By: Sheryl Skibbe and Kathleen Cahill-Slaught
The winds of change are benefiting Plan participants these days in their quests for reimbursements of attorney’s fees spent in ERISA benefits litigation. Recently, in an unpublished decision by the 9th Circuit, a plan participant whose lawsuit may have caused the plan to pay for her medical benefits could be entitled to attorneys’ fees. (Bryant v. Cigna Healthcare of Cal., Inc., 9th Cir., No. 11-57249, unpublished 9/30/13).
After a car accident, the participant filed a lawsuit against her health plan, challenging its failure to pay for her medical treatment. Ultimately the plan negotiated and paid the provider directly. The lower court ruled in favor of the plan and declined to award the participant attorneys’ fees.
On appeal, the Ninth Circuit affirmed the district court’s ruling in favor of the plan, but vacated and remanded its ruling on attorneys’ fees. The Ninth Circuit instructed the district court to consider whether the plan “paid up only under the cloud of litigation.” If that were the case, the Ninth Circuit said, the participant likely achieved “some degree of success” on the merits of her actions and would therefore be eligible for an award of attorneys’ fees.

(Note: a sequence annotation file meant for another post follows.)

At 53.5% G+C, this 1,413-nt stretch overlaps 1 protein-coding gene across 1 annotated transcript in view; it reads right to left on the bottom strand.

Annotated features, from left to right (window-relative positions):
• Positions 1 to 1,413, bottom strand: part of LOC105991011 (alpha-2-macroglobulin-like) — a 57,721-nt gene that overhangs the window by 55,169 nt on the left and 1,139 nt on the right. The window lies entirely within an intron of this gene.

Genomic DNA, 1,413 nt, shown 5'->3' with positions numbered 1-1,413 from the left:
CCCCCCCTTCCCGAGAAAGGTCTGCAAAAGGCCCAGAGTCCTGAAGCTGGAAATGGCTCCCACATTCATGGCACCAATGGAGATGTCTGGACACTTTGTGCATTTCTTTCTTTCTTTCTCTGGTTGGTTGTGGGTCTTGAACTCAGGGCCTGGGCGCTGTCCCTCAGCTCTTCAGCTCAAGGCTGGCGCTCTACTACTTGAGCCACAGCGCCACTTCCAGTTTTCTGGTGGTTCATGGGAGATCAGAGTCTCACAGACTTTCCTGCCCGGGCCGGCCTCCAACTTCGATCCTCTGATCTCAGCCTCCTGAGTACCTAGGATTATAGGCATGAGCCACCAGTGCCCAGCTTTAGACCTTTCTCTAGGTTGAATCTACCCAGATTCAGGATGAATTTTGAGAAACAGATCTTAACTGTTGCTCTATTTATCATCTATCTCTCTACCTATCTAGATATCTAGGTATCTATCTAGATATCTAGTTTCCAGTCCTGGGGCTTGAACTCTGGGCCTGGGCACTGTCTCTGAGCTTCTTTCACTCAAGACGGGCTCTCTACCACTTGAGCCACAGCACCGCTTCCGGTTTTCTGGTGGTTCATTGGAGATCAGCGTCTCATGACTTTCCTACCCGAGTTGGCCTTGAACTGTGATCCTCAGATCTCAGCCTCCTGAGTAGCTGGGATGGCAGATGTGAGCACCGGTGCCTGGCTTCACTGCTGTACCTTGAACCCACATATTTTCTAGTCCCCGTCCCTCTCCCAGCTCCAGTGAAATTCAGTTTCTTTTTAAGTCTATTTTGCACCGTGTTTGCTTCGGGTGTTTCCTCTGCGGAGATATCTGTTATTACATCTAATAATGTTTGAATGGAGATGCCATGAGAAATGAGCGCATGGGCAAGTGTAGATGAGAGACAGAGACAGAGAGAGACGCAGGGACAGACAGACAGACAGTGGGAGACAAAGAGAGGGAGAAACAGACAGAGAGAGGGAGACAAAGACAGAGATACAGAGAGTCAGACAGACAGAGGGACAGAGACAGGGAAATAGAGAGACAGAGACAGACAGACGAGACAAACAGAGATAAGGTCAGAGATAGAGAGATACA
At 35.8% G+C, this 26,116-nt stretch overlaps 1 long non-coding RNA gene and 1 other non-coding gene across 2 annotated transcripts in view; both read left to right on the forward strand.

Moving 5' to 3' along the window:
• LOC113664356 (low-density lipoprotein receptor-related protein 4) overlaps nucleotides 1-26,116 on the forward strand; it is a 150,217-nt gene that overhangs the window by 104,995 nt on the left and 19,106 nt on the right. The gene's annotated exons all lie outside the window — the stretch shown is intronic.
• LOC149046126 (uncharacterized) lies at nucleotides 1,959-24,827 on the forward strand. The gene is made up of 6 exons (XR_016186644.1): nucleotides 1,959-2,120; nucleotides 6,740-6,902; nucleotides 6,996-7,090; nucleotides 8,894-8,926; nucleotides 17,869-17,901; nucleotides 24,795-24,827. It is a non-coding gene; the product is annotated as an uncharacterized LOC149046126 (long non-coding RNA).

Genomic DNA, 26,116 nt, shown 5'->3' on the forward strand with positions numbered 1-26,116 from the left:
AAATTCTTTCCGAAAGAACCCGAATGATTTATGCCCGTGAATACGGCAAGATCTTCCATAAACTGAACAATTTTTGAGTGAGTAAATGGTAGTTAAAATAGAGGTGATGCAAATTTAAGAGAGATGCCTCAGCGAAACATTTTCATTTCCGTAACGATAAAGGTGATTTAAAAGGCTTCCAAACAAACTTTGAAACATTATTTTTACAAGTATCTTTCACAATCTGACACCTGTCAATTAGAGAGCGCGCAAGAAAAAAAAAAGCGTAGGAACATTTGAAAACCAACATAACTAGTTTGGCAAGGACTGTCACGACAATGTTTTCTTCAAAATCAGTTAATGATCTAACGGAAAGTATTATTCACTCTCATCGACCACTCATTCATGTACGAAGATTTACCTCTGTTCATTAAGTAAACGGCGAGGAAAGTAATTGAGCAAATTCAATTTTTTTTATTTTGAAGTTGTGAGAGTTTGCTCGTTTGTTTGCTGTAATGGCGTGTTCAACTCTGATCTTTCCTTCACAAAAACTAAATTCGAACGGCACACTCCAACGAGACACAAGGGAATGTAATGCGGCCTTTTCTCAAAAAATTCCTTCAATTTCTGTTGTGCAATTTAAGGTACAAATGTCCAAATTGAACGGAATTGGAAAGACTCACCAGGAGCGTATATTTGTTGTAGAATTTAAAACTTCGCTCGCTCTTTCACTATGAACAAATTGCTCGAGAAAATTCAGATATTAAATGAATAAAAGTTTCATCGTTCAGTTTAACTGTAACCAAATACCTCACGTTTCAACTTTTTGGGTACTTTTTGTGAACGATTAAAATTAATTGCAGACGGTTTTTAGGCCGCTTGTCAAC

Last month, the U.S. Court of Appeals for the Second Circuit also remanded a district court opinion denying an ERISA plan participant’s request for attorneys’ fees, finding that the participant achieved some degree of success by causing the plan administrator to adopt a plan amendment providing her with higher benefits (Carlson v. HSBC-N. Am. (US) Ret. Income Plan, 2013 BL 248631, 2d Cir. No. 12-1209–cv, unpublished 9/12/13 (178 PBD, 9/13/13; 40 BPR 2204, 9/12,/13)).
Decisions such as these make for bad policy. Plans faced with a lawsuit might decide for business reasons to grant the benefit, notwithstanding its good faith belief in its legitimate basis for denial of the claim. Thus, Plans may face a Hobson’s choice—implement the change unilaterally, and risk the plaintiff seeking catalyst theory attorneys’ fees; or, implement the change as part of a negotiated settlement with the plaintiff, and risk the plaintiff exacting some monetary payment in return for waiving the catalyst theory attorneys’ fees claim.